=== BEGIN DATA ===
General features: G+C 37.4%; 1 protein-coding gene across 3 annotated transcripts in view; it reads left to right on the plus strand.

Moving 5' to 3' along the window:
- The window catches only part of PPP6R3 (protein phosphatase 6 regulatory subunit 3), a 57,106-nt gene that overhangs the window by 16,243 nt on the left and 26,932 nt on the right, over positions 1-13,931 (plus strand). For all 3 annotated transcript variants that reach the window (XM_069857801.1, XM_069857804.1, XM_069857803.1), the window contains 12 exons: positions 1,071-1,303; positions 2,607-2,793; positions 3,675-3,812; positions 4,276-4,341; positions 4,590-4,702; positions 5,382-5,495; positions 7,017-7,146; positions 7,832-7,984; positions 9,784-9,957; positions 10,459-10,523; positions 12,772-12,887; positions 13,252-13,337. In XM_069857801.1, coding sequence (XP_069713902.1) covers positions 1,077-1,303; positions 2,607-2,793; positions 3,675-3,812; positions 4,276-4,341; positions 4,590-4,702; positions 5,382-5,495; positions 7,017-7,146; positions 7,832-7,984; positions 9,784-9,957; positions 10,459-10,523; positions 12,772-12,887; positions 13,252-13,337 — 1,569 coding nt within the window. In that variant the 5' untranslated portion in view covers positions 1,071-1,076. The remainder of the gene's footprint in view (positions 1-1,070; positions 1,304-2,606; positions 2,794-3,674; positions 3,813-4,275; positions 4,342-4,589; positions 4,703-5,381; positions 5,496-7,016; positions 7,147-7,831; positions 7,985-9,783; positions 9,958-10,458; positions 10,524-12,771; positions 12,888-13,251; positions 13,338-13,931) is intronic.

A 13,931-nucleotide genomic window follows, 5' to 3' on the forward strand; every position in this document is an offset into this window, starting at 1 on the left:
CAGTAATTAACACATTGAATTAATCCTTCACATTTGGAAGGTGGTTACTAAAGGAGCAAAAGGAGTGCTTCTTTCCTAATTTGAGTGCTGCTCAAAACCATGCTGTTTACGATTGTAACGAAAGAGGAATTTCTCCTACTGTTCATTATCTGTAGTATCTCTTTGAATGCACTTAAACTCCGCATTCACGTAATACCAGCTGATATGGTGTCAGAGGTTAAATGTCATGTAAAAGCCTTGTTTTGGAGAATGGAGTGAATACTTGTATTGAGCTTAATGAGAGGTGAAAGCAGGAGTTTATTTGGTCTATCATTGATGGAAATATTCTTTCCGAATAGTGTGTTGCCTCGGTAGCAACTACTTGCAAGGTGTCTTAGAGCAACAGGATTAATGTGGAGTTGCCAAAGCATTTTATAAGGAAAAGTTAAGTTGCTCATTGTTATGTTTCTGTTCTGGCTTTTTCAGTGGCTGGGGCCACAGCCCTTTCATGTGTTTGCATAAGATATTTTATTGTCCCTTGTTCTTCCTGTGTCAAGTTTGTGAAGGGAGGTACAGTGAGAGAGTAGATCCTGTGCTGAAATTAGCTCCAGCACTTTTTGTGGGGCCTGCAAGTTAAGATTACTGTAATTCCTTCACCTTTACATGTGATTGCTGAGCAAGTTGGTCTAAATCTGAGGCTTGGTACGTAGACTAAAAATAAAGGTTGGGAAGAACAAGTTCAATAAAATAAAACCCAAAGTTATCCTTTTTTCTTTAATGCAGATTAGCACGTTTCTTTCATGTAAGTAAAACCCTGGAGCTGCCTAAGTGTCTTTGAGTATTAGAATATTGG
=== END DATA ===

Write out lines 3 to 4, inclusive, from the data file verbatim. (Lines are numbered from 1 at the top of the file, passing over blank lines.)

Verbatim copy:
- The window catches only part of PPP6R3 (protein phosphatase 6 regulatory subunit 3), a 57,106-nt gene that overhangs the window by 16,243 nt on the left and 26,932 nt on the right, over positions 1-13,931 (plus strand). For all 3 annotated transcript variants that reach the window (XM_069857801.1, XM_069857804.1, XM_069857803.1), the window contains 12 exons: positions 1,071-1,303; positions 2,607-2,793; positions 3,675-3,812; positions 4,276-4,341; positions 4,590-4,702; positions 5,382-5,495; positions 7,017-7,146; positions 7,832-7,984; positions 9,784-9,957; positions 10,459-10,523; positions 12,772-12,887; positions 13,252-13,337. In XM_069857801.1, coding sequence (XP_069713902.1) covers positions 1,077-1,303; positions 2,607-2,793; positions 3,675-3,812; positions 4,276-4,341; positions 4,590-4,702; positions 5,382-5,495; positions 7,017-7,146; positions 7,832-7,984; positions 9,784-9,957; positions 10,459-10,523; positions 12,772-12,887; positions 13,252-13,337 — 1,569 coding nt within the window. In that variant the 5' untranslated portion in view covers positions 1,071-1,076. The remainder of the gene's footprint in view (positions 1-1,070; positions 1,304-2,606; positions 2,794-3,674; positions 3,813-4,275; positions 4,342-4,589; positions 4,703-5,381; positions 5,496-7,016; positions 7,147-7,831; positions 7,985-9,783; positions 9,958-10,458; positions 10,524-12,771; positions 12,888-13,251; positions 13,338-13,931) is intronic.

A 13,931-nucleotide genomic window follows, 5' to 3' on the forward strand; every position in this document is an offset into this window, starting at 1 on the left: